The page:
qIn this lyrical narrative about Shoeboots, Doll, and their descendants, Tiya Miles explores the constant push and tug between family connections and racial divides. Building on meticulous and inspired historical detective work, Miles shows what it might have felt like to be a slave and reassesses the convoluted ideas about race that slavery generated and left as a legacy.q--Nancy Shoemaker, author of A Strange Likeness: Becoming Red and White in Eighteenth-Century North America qTies That Bind is a haunting and innovative book. Tiya Miles refuses to avoid or cover over the most painful aspects of the shared stories of Indians and African Americans. Instead, Miles passionately defends the need to explore history, even when the facts provided by history are not those that contemporary people want to hear.q--Peggy Pascoe, author of Relations of Rescue: The Search for Female Moral Authority in the American West, 1874-1939This beautifully written book tells the haunting saga of a quintessentially American family. It is the story of Shoe Boots, a famed Cherokee warrior and successful farmer, and Doll, an African slave he acquired in the late 1790s.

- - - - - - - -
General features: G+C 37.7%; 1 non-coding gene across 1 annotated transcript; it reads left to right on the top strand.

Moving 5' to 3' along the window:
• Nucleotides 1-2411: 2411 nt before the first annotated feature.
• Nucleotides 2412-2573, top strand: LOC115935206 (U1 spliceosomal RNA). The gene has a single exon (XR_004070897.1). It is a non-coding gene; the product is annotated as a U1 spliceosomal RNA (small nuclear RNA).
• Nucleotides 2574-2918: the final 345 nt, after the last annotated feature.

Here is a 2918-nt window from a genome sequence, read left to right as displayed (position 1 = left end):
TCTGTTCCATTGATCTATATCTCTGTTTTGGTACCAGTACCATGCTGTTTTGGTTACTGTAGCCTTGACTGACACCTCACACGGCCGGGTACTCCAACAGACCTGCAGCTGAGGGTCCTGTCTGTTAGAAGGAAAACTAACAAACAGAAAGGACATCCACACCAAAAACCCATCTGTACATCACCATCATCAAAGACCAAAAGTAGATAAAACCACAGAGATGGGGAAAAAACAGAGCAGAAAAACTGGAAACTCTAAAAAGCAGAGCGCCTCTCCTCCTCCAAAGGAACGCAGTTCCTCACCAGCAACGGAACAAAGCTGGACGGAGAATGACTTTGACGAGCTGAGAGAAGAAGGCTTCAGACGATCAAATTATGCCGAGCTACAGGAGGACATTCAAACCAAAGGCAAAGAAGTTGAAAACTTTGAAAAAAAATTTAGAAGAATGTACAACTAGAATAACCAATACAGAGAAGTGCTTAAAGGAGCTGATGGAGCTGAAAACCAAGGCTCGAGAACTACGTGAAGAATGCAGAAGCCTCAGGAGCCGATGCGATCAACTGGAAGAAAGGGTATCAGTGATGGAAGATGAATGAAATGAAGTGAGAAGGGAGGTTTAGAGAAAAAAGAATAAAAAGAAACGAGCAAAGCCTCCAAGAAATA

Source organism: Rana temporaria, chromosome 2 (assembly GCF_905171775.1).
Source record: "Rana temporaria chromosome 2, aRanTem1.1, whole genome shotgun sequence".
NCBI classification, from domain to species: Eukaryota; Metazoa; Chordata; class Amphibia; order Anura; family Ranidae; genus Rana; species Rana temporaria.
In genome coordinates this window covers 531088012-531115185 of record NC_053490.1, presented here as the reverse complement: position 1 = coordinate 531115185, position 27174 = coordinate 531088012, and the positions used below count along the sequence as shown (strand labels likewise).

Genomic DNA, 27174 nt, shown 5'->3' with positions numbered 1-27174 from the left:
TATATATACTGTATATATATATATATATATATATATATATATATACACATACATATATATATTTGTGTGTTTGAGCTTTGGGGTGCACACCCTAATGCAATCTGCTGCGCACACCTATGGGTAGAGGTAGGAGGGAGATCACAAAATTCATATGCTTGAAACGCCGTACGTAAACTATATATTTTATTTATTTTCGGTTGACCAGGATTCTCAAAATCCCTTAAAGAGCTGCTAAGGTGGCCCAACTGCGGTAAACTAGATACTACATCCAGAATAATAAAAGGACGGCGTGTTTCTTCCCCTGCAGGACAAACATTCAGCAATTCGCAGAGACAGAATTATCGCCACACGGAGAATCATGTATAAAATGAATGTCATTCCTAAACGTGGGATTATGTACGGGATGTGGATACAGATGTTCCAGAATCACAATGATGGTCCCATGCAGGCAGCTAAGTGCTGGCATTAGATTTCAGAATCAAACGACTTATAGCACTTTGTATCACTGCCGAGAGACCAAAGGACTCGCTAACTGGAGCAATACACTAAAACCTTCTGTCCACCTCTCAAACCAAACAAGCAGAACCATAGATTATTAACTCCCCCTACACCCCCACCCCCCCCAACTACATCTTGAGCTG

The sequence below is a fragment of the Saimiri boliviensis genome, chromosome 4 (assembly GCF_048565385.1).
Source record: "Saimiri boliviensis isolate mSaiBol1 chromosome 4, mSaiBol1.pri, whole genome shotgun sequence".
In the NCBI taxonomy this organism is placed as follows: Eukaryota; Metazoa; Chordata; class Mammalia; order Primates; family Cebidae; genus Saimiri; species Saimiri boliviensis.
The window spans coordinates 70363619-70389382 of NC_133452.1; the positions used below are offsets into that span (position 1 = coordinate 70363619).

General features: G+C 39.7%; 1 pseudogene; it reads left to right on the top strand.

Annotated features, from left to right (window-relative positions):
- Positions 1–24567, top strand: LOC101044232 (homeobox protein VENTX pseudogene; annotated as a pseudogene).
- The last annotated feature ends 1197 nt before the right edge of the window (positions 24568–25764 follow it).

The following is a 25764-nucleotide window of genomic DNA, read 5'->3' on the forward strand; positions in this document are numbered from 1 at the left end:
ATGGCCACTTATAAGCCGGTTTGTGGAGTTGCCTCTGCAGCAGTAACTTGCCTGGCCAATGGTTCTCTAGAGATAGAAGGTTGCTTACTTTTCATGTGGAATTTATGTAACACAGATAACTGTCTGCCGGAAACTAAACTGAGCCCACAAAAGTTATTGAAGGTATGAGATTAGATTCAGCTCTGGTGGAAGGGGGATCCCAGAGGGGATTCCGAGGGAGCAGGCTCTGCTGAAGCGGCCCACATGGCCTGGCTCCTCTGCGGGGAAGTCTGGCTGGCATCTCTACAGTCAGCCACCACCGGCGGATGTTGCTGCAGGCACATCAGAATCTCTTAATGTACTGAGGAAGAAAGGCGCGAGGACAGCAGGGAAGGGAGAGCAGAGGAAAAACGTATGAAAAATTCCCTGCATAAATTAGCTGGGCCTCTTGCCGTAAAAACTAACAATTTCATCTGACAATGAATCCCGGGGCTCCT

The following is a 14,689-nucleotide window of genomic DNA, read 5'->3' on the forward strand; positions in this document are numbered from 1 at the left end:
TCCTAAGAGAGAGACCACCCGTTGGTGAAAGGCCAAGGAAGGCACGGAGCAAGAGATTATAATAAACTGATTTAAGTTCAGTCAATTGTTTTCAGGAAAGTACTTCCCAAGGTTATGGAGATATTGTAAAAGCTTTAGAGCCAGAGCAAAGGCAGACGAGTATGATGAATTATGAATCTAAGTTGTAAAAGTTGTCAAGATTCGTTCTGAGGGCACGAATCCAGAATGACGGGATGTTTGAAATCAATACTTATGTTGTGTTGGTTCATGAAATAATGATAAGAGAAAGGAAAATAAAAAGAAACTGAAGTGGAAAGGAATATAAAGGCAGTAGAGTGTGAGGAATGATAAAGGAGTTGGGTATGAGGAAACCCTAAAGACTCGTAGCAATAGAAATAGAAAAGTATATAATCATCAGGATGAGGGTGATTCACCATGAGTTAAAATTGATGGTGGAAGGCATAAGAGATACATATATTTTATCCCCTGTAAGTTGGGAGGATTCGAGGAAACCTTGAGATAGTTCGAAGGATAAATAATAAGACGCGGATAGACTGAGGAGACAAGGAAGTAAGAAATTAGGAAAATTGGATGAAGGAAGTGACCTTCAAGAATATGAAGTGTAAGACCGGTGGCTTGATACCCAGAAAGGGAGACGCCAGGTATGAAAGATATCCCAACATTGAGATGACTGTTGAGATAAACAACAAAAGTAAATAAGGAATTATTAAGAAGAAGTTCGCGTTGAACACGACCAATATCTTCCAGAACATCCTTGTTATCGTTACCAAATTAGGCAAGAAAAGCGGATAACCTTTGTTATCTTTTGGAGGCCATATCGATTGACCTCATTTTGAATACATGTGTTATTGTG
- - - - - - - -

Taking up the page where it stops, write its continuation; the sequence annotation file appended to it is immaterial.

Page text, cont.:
|Title||:||Ties that Bind|
|Publisher||:||Univ of California Press - 2006|